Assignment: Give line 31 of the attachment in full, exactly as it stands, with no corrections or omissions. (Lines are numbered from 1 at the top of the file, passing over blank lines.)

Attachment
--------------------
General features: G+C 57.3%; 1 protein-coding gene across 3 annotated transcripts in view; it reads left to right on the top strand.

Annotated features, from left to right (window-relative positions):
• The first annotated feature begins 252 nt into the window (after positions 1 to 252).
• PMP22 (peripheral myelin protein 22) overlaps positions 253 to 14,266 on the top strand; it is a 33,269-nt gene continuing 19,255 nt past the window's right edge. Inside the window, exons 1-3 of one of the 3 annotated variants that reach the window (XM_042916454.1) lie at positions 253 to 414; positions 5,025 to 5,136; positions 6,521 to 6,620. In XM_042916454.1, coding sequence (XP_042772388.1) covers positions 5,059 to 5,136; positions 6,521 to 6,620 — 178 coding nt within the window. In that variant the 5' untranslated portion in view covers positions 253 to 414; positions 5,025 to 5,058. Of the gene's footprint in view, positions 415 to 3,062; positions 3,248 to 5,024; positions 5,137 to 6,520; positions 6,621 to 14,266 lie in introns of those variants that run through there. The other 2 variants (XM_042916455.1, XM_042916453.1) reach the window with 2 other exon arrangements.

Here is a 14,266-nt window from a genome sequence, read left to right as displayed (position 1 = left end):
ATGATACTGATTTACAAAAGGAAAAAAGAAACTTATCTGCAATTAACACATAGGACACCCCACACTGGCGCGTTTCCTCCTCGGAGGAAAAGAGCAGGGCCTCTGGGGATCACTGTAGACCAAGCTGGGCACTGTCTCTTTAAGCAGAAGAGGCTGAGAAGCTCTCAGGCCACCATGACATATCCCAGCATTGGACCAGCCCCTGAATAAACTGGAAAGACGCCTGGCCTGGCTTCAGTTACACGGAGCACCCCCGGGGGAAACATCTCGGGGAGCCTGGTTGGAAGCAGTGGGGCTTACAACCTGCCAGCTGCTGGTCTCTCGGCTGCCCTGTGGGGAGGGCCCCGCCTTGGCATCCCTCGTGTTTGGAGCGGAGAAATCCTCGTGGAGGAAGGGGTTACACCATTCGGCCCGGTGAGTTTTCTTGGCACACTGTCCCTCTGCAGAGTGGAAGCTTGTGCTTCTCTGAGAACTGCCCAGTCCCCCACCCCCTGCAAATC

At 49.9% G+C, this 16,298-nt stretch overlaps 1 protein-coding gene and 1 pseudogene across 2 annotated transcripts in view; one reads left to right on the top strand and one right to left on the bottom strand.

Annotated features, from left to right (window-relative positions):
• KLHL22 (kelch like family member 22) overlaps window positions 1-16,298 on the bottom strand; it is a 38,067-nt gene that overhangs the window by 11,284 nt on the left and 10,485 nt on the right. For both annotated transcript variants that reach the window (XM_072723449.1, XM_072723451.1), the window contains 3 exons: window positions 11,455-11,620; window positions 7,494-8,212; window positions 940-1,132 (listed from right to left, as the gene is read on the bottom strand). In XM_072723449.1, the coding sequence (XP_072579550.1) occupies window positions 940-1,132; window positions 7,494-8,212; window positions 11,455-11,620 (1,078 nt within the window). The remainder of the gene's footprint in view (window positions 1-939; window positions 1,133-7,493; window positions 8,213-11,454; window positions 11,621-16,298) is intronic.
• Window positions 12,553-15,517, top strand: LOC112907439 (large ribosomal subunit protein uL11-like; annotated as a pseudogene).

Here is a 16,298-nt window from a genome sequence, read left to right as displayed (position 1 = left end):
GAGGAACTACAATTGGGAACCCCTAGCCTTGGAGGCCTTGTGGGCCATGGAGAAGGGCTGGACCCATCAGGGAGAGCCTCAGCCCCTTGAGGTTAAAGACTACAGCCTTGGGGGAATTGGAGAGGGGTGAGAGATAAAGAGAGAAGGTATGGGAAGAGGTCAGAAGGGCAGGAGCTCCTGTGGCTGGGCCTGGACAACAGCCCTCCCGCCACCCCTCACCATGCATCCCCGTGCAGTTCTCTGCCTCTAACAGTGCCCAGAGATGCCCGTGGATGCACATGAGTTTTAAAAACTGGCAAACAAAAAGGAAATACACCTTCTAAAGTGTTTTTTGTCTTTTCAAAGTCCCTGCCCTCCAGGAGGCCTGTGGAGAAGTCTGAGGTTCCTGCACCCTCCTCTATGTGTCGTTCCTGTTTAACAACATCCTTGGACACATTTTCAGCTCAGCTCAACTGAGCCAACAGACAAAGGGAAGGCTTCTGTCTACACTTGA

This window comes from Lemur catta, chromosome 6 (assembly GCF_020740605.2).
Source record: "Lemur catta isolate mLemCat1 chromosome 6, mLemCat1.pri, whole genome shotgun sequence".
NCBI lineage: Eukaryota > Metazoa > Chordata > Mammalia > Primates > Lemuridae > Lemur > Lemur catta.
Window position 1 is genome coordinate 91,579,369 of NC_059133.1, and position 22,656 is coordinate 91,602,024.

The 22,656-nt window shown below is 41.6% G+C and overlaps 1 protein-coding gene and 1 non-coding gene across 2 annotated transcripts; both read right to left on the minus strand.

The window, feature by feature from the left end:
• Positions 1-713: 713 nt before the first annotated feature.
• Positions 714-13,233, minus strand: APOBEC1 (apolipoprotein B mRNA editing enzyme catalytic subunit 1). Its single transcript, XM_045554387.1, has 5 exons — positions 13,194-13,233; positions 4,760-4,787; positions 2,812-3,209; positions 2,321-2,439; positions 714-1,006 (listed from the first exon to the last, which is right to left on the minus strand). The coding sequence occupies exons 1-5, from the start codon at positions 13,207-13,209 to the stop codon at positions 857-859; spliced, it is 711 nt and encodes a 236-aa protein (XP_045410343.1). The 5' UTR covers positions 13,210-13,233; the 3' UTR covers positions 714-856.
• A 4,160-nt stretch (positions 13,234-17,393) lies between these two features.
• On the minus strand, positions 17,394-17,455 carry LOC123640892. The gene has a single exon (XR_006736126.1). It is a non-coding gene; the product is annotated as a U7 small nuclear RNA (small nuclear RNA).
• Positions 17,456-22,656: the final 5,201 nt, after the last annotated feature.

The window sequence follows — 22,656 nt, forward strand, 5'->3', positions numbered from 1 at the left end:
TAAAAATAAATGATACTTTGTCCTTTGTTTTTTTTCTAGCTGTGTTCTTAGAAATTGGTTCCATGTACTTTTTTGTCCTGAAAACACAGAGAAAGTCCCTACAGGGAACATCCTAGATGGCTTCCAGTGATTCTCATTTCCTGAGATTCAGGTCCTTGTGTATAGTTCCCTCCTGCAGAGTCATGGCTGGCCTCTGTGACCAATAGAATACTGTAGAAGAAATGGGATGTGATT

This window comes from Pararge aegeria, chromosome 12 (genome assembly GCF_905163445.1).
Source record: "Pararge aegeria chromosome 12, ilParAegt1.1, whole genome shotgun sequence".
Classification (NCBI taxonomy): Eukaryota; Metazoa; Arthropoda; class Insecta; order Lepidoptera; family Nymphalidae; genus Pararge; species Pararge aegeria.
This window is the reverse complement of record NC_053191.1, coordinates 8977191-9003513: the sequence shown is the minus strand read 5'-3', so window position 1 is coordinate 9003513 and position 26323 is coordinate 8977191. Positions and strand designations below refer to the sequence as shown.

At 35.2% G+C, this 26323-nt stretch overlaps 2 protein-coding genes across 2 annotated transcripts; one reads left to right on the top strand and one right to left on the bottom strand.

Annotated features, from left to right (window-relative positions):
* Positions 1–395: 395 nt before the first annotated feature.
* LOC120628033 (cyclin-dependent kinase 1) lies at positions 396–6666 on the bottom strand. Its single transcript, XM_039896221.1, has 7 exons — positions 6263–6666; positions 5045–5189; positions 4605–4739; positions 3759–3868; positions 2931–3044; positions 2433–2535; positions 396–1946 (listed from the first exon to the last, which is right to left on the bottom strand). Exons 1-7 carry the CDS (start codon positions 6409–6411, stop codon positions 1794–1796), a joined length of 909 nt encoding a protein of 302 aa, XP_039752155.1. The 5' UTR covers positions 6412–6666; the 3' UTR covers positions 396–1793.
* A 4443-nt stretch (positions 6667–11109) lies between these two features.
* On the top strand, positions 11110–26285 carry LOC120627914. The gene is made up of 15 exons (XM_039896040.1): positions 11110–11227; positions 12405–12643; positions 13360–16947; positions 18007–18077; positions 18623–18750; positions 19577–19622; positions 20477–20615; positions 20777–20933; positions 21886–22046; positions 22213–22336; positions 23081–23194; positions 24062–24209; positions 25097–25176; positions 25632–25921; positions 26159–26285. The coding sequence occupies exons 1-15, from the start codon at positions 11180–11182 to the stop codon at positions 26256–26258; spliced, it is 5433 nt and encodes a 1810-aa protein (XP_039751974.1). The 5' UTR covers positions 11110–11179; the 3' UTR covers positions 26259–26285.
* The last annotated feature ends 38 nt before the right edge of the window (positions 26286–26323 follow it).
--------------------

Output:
Annotated features, from left to right (window-relative positions):